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Crítica do álbum

At 71, Magic Slim sounds as nasty and gritty as any bluesman you can name. He's one of the few Mississippi bluesmen who moved to Chicago in the early '50s still on the scene. His sound hasn't evolved much over the years — he still plays slide guitar without a slide, just his fingers slipping up and down the strings so he's able to bend notes while he slides — but it doesn't have to. His primal vocals, red-hot guitar work, and the supple backing of his Teardrops, Jon McDonald, guitar and vocals, Danny O'Conner, bass, and David Sims, drums, create the kind of deep bluesy feeling that can't be faked. On Midnight Blues he makes the most of every track, be it an original or a standard. He opens things with his own "Let Me Love You," a rockin' love song that showcases his stinging guitar and powerhouse vocals. Near the end of the tune he tosses off a brief, growling Howlin' Wolf imitation that'll bring a smile to you face. "Full Load Boogie" is an instrumental that moves like a freight train headed North with Slim and McDonald trading blistering solos. "Carla" is a slow drag, an ode to a faithless girlfriend, full of tortured blues notes. "What Is That You Got" is a slow, sly, sexy number with a long sultry solo, while "Cryin' Won't Let You Stay" is a rollicking goodbye song featuring Elvin Bishop on second guitar. Muddy Water's "You Can't Lose What You Ain't Never Had" is taken at a leisurely pace with James Cotton contributing one of his patented wailing solos. Slim pulls some country licks out of his bag for "Going Down That Road Feeling Bad," a folk song known by both white and black southerners. His unexpected rebel yells give the track a jaunty air. He closes the set with an R&B arrangement of Little Milton's "Loving You Is the Best Thing That Happened to Me" with a smoldering horn section and backing vocals by soul great Otis Clay. ~ j. poet, Rovi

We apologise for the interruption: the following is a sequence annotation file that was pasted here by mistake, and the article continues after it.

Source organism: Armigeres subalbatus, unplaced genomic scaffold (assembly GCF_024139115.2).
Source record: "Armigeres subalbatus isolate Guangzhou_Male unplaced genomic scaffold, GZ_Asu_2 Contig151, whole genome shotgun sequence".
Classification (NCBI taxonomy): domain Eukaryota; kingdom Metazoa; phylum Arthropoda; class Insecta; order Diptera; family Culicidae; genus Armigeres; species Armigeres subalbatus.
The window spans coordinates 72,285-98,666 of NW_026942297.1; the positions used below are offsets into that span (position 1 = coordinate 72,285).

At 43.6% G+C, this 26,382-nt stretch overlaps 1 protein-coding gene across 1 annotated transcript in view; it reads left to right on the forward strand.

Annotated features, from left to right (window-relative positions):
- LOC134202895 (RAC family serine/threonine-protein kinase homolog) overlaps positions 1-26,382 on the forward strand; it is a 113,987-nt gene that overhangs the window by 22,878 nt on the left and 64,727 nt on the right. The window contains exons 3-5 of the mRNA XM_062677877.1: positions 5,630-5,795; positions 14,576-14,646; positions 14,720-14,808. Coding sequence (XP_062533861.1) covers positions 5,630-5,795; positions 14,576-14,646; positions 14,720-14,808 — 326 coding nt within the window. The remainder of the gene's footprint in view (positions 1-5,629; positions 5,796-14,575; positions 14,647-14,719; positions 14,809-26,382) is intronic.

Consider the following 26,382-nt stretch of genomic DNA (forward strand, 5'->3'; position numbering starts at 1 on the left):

Midnight Blues, Magic Slim & The Teardrops
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